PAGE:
Skip Navigation LinksHome > October 19, 2001 - Volume 15 - Issue 15 > Elevated blood pressure in subjects with lipodystrophy
Clinical Science

Elevated blood pressure in subjects with lipodystrophy

Sattler, Fred R.; Qian, Dajuna; Louie, Stanb; Johnson, Debra; Briggs, William; DeQuattro, Vincentc*; Dube, Michael P.d

Collapse Box


Objectives: To assess the prevalence of elevated blood pressure in patients with lipodystrophy.

Design: Case–control study.

Participants: Forty-two patients with abnormal body fat (100%) and serum lipids (86%) (HIV-positive cohort) were matched by age and sex to 42 HIV-positive controls without previously diagnosed lipodystrophy and to 13 HIV-negative controls.

Setting: Tertiary care, university-based, fully dedicated HIV clinic.

Main outcome measures: Frequency and magnitude of elevated blood pressure during highly active antiretroviral therapy.

Results: There were 23 ± 16 and 22 ± 12 blood pressure measurements recorded per subject over 21 ± 11 and 22 ± 11 months for the HIV-positive cohort and HIV-positive controls, respectively. Three or more elevated readings occurred in 74% of the cohort and in 48% of the HIV-positive controls (P = 0.01) and accounted for 38 ± 25% versus 22 ± 26% (P = 0.01) of the total readings, respectively. The average of the three highest systolic readings (153 ± 17 versus 144 ± 15 mmHg;P = 0.01) and diastolic readings (92 ± 10 versus 87 ± 9 mmHg;P = 0.01) was greater for the cohort than for the HIV-positive controls. Family history of hypertension was more common in the cohort than in the controls but accounted for only 13% of the log odds ratio value for elevated blood pressure in the cohort. Systolic blood pressure was correlated with waist-to-hip ratios in the cohort (r = 0.45;P = 0.003) but not in the HIV controls (r = 0.06;P = 0.68) and tended to be related to fasting triglycerides (r = 0.34;P = 0.052) in subjects with HIV.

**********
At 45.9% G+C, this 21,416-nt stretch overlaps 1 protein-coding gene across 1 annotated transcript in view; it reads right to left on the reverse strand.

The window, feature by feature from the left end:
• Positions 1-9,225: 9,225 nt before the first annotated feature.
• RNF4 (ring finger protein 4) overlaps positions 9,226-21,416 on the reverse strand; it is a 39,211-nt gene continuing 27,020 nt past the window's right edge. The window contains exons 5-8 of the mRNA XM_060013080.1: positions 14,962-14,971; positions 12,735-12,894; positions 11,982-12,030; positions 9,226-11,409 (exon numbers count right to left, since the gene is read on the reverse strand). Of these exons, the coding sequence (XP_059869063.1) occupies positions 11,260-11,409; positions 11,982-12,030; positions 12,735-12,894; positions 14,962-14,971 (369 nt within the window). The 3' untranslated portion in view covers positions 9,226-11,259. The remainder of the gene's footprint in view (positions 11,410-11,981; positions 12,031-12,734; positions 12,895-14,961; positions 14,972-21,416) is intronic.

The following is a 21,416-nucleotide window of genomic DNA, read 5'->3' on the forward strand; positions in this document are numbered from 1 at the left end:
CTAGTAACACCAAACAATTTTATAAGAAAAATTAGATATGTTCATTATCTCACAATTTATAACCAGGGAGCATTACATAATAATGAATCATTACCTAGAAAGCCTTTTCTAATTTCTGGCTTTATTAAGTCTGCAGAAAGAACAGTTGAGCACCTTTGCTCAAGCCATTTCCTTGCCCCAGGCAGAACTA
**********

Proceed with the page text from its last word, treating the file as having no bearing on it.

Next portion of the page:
Conclusions: Elevated blood pressure may be linked to the metabolic disorders occurring in patients with HIV, as in the dysmetabolic syndrome.

© 2001 Lippincott Williams & Wilkins, Inc.


Article Tools


Article Level Metrics

Search for Similar Articles
You may search for similar articles that contain these same keywords or you may modify the keyword list to augment your search.